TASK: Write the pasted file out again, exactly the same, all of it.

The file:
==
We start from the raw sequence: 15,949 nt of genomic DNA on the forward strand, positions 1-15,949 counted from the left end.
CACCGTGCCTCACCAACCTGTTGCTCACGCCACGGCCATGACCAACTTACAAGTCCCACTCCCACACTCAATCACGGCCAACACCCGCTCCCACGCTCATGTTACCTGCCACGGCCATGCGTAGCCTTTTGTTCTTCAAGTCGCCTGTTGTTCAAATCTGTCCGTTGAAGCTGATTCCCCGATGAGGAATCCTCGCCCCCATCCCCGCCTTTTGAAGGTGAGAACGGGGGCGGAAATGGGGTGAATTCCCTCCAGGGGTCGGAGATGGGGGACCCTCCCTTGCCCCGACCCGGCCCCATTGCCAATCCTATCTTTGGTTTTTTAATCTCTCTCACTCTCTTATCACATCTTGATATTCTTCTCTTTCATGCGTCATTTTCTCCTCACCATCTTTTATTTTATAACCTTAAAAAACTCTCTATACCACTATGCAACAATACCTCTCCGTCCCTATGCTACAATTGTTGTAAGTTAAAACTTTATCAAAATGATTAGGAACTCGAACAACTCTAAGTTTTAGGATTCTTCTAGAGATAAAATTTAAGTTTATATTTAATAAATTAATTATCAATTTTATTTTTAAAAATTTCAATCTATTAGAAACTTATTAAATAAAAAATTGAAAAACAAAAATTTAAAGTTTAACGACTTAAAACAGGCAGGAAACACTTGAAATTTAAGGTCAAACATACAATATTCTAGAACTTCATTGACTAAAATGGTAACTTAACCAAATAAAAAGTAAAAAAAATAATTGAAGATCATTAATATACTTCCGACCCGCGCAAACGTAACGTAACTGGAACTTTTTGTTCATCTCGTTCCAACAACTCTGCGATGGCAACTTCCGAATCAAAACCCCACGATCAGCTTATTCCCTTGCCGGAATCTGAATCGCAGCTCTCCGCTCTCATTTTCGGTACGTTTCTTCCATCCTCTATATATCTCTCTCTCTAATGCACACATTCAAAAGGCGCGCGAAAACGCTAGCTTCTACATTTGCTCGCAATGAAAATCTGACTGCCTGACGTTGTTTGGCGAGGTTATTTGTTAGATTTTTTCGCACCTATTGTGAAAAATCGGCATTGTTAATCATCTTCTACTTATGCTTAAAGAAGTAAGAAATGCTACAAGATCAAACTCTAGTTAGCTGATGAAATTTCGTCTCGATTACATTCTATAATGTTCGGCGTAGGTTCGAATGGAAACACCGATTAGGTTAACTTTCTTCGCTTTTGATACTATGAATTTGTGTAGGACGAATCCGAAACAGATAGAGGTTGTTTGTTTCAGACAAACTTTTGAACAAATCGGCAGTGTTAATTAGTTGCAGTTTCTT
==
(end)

We start from the raw sequence: 15,949 nt of genomic DNA on the forward strand, positions 1-15,949 counted from the left end.
CACCGTGCCTCACCAACCTGTTGCTCACGCCACGGCCATGACCAACTTACAAGTCCCACTCCCACACTCAATCACGGCCAACACCCGCTCCCACGCTCATGTTACCTGCCACGGCCATGCGTAGCCTTTTGTTCTTCAAGTCGCCTGTTGTTCAAATCTGTCCGTTGAAGCTGATTCCCCGATGAGGAATCCTCGCCCCCATCCCCGCCTTTTGAAGGTGAGAACGGGGGCGGAAATGGGGTGAATTCCCTCCAGGGGTCGGAGATGGGGGACCCTCCCTTGCCCCGACCCGGCCCCATTGCCAATCCTATCTTTGGTTTTTTAATCTCTCTCACTCTCTTATCACATCTTGATATTCTTCTCTTTCATGCGTCATTTTCTCCTCACCATCTTTTATTTTATAACCTTAAAAAACTCTCTATACCACTATGCAACAATACCTCTCCGTCCCTATGCTACAATTGTTGTAAGTTAAAACTTTATCAAAATGATTAGGAACTCGAACAACTCTAAGTTTTAGGATTCTTCTAGAGATAAAATTTAAGTTTATATTTAATAAATTAATTATCAATTTTATTTTTAAAAATTTCAATCTATTAGAAACTTATTAAATAAAAAATTGAAAAACAAAAATTTAAAGTTTAACGACTTAAAACAGGCAGGAAACACTTGAAATTTAAGGTCAAACATACAATATTCTAGAACTTCATTGACTAAAATGGTAACTTAACCAAATAAAAAGTAAAAAAAATAATTGAAGATCATTAATATACTTCCGACCCGCGCAAACGTAACGTAACTGGAACTTTTTGTTCATCTCGTTCCAACAACTCTGCGATGGCAACTTCCGAATCAAAACCCCACGATCAGCTTATTCCCTTGCCGGAATCTGAATCGCAGCTCTCCGCTCTCATTTTCGGTACGTTTCTTCCATCCTCTATATATCTCTCTCTCTAATGCACACATTCAAAAGGCGCGCGAAAACGCTAGCTTCTACATTTGCTCGCAATGAAAATCTGACTGCCTGACGTTGTTTGGCGAGGTTATTTGTTAGATTTTTTCGCACCTATTGTGAAAAATCGGCATTGTTAATCATCTTCTACTTATGCTTAAAGAAGTAAGAAATGCTACAAGATCAAACTCTAGTTAGCTGATGAAATTTCGTCTCGATTACATTCTATAATGTTCGGCGTAGGTTCGAATGGAAACACCGATTAGGTTAACTTTCTTCGCTTTTGATACTATGAATTTGTGTAGGACGAATCCGAAACAGATAGAGGTTGTTTGTTTCAGACAAACTTTTGAACAAATCGGCAGTGTTAATTAGTTGCAGTTTCTT